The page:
There is still scope for improvement in the day to day delivery of services – and I look forward to reporting further progress as the trust deals with these matters in future.
The report findings include:
- 70% of the aspects of the services inspected by the CQC are now rated as ‘Good’ or ‘Outstanding’.
- Two of the Trust’s hospitals (Fairfield and Rochdale Infirmary) and Trust community services are rated as Good.
- Every hospital/Care Organisation has improved since last inspection report August 2016.
- There are no longer any services across the Trust’s hospitals that are rated Inadequate.
- Greatest improvements have been made across Maternity, A&E and Medicine.
- Pennine Acute Trust has benefited from partnership with Salford Royal FT working as a group of healthcare services called the Northern Care Alliance.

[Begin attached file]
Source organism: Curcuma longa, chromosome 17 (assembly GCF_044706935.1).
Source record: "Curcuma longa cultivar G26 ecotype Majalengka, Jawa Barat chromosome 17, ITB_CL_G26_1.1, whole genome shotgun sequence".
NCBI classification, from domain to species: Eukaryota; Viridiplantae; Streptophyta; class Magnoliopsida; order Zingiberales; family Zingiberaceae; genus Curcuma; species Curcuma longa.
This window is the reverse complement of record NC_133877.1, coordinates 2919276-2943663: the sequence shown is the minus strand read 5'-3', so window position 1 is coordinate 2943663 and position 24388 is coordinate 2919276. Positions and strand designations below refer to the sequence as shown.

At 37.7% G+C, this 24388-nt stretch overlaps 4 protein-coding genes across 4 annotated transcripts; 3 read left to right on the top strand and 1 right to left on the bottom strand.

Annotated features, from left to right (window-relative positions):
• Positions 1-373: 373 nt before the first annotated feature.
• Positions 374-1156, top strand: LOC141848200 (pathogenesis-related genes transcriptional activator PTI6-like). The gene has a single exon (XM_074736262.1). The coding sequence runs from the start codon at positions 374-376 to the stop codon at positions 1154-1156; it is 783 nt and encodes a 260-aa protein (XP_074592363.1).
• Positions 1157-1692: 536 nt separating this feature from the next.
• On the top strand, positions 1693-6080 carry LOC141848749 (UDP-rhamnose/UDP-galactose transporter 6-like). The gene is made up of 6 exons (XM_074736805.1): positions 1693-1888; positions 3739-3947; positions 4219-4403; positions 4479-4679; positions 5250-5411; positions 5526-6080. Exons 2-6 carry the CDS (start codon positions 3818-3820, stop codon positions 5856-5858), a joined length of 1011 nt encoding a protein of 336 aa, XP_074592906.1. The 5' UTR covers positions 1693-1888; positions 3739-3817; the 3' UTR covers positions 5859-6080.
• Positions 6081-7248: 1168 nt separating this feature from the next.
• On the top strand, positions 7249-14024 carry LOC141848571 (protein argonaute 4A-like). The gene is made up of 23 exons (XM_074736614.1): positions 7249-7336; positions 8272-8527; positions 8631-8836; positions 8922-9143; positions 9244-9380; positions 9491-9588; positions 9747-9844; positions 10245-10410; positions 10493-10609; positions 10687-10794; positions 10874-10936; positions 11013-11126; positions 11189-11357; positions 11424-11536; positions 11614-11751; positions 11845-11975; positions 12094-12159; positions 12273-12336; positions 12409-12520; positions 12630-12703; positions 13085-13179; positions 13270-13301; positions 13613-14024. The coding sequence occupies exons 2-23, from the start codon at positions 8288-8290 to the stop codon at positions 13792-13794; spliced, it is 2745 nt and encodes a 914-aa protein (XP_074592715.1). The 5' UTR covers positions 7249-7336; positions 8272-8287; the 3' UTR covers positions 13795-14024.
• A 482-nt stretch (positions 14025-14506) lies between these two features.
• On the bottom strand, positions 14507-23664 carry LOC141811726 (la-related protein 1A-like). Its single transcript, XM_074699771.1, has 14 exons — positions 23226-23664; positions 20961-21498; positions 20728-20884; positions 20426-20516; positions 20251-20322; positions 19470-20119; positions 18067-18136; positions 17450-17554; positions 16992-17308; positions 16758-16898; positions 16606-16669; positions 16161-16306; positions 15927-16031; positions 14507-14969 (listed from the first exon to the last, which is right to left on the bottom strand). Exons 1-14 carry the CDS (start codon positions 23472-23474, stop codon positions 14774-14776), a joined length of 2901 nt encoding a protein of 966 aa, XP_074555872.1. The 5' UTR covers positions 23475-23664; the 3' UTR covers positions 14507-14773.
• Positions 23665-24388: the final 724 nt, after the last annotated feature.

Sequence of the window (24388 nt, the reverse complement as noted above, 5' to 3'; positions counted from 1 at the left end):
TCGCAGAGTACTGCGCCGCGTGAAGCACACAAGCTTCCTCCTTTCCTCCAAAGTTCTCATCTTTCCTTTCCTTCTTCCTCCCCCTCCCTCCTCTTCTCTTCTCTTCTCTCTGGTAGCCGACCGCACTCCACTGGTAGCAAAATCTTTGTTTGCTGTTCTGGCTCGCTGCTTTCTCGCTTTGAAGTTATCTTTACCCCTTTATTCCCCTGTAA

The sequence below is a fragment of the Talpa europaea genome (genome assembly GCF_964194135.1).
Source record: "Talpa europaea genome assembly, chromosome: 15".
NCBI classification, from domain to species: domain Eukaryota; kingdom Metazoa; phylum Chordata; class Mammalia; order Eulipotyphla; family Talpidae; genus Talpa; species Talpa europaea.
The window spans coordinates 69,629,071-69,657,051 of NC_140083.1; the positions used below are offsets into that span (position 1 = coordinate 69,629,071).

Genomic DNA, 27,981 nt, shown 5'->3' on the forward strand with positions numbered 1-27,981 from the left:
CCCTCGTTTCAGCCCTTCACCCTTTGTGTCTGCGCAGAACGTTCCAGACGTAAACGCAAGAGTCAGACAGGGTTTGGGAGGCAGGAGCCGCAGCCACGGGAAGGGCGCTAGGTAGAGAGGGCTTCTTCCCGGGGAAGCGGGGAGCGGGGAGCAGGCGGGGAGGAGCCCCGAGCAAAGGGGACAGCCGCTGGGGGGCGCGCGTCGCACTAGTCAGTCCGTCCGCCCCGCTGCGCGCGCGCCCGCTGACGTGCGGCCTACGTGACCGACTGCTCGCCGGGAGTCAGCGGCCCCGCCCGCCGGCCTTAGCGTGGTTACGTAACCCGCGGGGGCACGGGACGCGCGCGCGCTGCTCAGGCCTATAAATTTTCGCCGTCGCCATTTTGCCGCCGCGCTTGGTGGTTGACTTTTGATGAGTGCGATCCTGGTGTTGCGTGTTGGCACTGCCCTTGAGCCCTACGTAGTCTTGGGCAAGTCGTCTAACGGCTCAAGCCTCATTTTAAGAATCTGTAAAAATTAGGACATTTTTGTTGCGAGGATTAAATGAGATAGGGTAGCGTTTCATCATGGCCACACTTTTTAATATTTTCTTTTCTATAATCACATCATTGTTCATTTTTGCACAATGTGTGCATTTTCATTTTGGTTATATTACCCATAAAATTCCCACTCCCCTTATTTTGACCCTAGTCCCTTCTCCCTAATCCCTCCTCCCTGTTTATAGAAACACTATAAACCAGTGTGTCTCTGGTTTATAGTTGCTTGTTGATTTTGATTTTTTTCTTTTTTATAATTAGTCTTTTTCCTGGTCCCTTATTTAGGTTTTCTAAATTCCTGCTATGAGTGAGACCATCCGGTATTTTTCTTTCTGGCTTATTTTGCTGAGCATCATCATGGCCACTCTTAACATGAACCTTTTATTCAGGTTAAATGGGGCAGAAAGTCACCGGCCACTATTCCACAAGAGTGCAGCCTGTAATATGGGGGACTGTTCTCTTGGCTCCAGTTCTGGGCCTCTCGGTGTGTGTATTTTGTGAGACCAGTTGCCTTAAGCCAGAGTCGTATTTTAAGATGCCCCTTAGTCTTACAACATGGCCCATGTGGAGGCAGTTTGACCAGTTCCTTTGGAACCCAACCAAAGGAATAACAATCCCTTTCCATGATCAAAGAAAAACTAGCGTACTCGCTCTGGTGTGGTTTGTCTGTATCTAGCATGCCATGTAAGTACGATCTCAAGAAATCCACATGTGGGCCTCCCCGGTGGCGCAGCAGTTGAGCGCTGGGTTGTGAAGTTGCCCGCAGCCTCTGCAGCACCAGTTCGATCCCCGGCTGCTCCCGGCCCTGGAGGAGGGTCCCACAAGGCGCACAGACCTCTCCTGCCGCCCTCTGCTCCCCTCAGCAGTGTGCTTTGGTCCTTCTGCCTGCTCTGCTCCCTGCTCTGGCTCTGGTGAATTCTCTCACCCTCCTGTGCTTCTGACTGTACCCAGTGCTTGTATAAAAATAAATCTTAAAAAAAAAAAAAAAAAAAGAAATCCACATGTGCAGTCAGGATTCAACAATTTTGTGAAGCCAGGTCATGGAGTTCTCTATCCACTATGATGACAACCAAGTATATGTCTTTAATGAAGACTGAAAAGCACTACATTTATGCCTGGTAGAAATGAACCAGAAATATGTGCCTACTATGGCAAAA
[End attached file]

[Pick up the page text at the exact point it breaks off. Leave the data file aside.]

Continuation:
- New leadership teams for each hospital in place under Chief Executive Sir David Dalton have driven improvements to ensure services are safer and reliable.
- Well-led at the Trust now rated as ‘Good’ reflecting positive change in culture
- Services have been strengthened by implementing new systems & recruiting more staff.
Fairfield General Hospital, Bury – Rated Good
- Medical care provided at Fairfield including older people’s care rated Outstanding
- Urgent and Emergency care – overall rating improved to Good
- Surgical services rated Good for Caring, Responsive and Well led, but remains on Requires Improvement for Safe and Effective